1 Cap. Ye shame your self, speak to her.


Cal. Rise and speak Sir.
Ye are welcome to the Court, to me, to all Sir.


Lucip. Is he not deaf?


Cal. The Gentleman's not well.


Eumen. Fie noble General.


Lucip. Give him fresh air, his colour goes, how do ye?
The Princess will be glad Sir.


Mem. Peace, and hear me.


Clean. Command a silence there.


Mem. I love thee Lady.


Cal. I thank your Lordship heartily: proceed Sir.


Lucip. Lord how it stuck in's stomach like a surfeit.


Clean. It breaks apace now from him, God be thanked,
What a fine spoken man he is.


Lucip. A choice one, of singular variety in carriage.


Clean. Yes and I warrant you he knows his distance.


Mem. With all my heart I love thee.


Cal. A hearty Gentleman,
And I were e'en an arrant beast, my Lord,
But I lov'd you again.


Mem. Good Lady kiss me.


Clean. I marry, Mars, there thou cam'st close up to her.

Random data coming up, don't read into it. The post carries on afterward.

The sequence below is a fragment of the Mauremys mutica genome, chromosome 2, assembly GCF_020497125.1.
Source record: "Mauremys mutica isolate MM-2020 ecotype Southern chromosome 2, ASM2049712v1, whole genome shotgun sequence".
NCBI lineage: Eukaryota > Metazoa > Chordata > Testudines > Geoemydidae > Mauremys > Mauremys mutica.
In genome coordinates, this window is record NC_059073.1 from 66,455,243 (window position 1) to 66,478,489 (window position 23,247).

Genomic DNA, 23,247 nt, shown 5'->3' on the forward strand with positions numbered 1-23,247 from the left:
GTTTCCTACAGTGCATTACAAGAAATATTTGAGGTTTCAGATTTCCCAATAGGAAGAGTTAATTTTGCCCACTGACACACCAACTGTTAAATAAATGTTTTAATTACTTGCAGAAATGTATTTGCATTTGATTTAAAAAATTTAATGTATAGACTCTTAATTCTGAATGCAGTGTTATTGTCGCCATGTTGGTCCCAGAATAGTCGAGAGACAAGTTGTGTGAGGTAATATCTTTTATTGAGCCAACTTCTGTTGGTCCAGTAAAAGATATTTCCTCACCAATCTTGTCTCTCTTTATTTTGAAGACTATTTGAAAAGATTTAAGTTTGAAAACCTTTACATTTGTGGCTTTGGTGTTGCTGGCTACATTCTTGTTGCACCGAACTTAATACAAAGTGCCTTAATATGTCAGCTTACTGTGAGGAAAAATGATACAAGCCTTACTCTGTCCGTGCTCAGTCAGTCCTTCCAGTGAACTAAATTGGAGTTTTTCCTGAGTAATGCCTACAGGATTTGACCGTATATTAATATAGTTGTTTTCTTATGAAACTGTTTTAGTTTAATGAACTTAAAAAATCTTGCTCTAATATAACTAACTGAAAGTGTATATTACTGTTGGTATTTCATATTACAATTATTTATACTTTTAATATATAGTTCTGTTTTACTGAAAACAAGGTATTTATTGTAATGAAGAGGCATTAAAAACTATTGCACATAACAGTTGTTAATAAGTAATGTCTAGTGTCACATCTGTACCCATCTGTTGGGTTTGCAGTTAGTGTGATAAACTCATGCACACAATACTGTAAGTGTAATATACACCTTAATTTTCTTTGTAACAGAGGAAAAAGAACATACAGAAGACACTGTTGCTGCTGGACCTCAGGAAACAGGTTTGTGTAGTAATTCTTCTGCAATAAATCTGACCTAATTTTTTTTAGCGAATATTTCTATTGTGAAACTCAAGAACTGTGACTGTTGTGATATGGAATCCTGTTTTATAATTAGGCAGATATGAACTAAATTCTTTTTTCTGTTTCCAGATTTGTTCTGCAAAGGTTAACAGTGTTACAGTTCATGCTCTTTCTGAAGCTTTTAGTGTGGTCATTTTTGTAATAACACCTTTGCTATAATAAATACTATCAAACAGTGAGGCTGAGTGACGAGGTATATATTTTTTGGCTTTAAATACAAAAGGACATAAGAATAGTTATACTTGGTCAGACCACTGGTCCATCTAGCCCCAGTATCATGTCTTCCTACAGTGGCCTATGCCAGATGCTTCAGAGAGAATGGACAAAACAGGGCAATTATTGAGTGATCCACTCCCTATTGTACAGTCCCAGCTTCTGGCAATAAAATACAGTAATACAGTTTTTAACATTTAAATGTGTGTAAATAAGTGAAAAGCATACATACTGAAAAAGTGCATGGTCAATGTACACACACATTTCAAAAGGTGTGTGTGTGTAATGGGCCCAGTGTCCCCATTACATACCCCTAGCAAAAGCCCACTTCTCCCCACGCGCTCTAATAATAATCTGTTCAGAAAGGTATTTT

Cal. Kiss you at first my Lord? 'tis no fair fashion,
Our lips are like Rose buds, blown with mens breaths,
They lose both sap and savour; there's my hand Sir.


Eumen. Fie, fie, my Lord, this is too rude.


Mem. Unhand me,
Consume me if I hurt her; good sweet Lady
Let me but look upon thee.


Cal. Doe.


Mem. Yet


Cal. Well Sir,
Take your full view.


Lucip. Bless your eyes Sir.


Cal. Mercy,
Is this the man they talkt of for a Souldier,
So absolute and Excellent: O the Gods,
If I were given to that vanitie
Of making sport with men for ignorance,
What a most precious subject had I purchas'd!
Speak for him Gentlemen: some one that knows,
What the man ails; and can speak sense.


Clean. Sure Madam,